Research Outlines Effective Diagnosis and Treatment of Puzzling Gynecological Disorder
Treatment Gives New Life to Women's Sex Lives
A lack of awareness of vulvar vestibulitis—a condition associated with excruciating pain and burning of the vulva where sexual intercourse is virtually impossible—has, in the past, left many women and physicians frustrated. However, doctors in the Department of Obstetrics and Gynecology and the Division of Infection and Immunology at The New York Hospital-Cornell Medical Center have found that an accurate diagnosis and effective medical or surgical treatment of the disease can be achieved in the majority of cases.
In a clinical study cited in the journal of Infectious Diseases in Obstetrics and Gynecology (1996), Dr. William Ledger, Chairman of the Department of Obstetrics and Gynecology at New York-Cornell and a leading expert on gynecological infections, led a team of physicians in evaluating 220 women with vulvar vestibulitis over a period of about eight years.
Every patient had vulvar pain when she attempted intercourse, 36.4% had constant or recurring vulvar burning, and 10.9% had symptoms suggestive of bladder inflammation. Seventy-five percent had excessive vaginal discharge. In this instance, Dr. Ledger warns that physicians should take care not to attribute vulvar vestibulitis to candida vaginitis as some physicians are wont to do in cases of excessive vaginal discharge. Diagnostic evaluations, which included either a vaginal fluid test or a culture for yeast and bacteria, yielded only a 14.5% occurrence of candida vaginitis.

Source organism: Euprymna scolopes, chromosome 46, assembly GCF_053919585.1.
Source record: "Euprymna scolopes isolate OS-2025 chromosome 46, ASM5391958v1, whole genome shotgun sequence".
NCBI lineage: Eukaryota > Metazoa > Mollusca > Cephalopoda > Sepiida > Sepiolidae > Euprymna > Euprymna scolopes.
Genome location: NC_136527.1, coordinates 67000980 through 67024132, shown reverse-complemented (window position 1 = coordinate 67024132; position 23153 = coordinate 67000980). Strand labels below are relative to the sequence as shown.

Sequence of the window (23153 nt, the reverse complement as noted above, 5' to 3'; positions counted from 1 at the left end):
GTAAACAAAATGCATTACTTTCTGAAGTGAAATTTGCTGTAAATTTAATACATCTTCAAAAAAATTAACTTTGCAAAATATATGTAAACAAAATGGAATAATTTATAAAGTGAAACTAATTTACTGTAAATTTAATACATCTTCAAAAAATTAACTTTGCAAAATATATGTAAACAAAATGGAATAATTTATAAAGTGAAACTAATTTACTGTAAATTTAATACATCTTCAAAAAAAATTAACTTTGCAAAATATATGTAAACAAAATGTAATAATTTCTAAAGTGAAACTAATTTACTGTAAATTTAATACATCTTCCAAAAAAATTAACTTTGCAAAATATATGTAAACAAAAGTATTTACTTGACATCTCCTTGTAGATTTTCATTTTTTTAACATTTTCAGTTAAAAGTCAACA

It was also found that 36.8% of the women studied showed no clear, recognizable cause for their vulvar vestibulitis. In 24.1% of the cases, the evaluations showed the women either had a history of, or were presently infected with, human papilloma virus (HPV). Allergic vaginitis was diagnosed in 19.5%.
A variety of medical and operative techniques were used to treat these women. Symptoms were relieved in 65.9% of the women. Successful outcomes were achieved in 14.3% of patients using a low oxalate diet and calcium citrate supplement, 16% with anti-Candida treatment, 48.1% with antihistamines, and 77% with vulvar injection of interferon. The use of creams and suppositories containing propylene glycol was avoided as many women proved allergic to this compound.
Of the women who showed no improvement after medical treatment, 83% were cured after an operation which removed the inflamed vulvar tissue and was followed up by reconstructive surgery to the vulva. However, Dr. Ledger points out that this approach should not be the first treatment option, but should be utilized only after other therapies have been proven ineffective.
"Vulvar vestibulitis is a very painful, socially debilitating illness. Women with this disease need emotional support and appropriate medical care. Unfortunately, because of lack of awareness of this condition, positive interventions are often not offered," says Dr. Ledger. "My colleagues and I hope that our experience with vulvar vestibulitis will make more physicians aware of this condition."
Dr. Alan Kessler and Dr. Garrick H. Leonard, Department of Obstetrics and Gynecology; and Dr. Steven S. Witkin, Department of Obstetrics and Gynecology and the Division of Infection and Immunology also contributed to this study.
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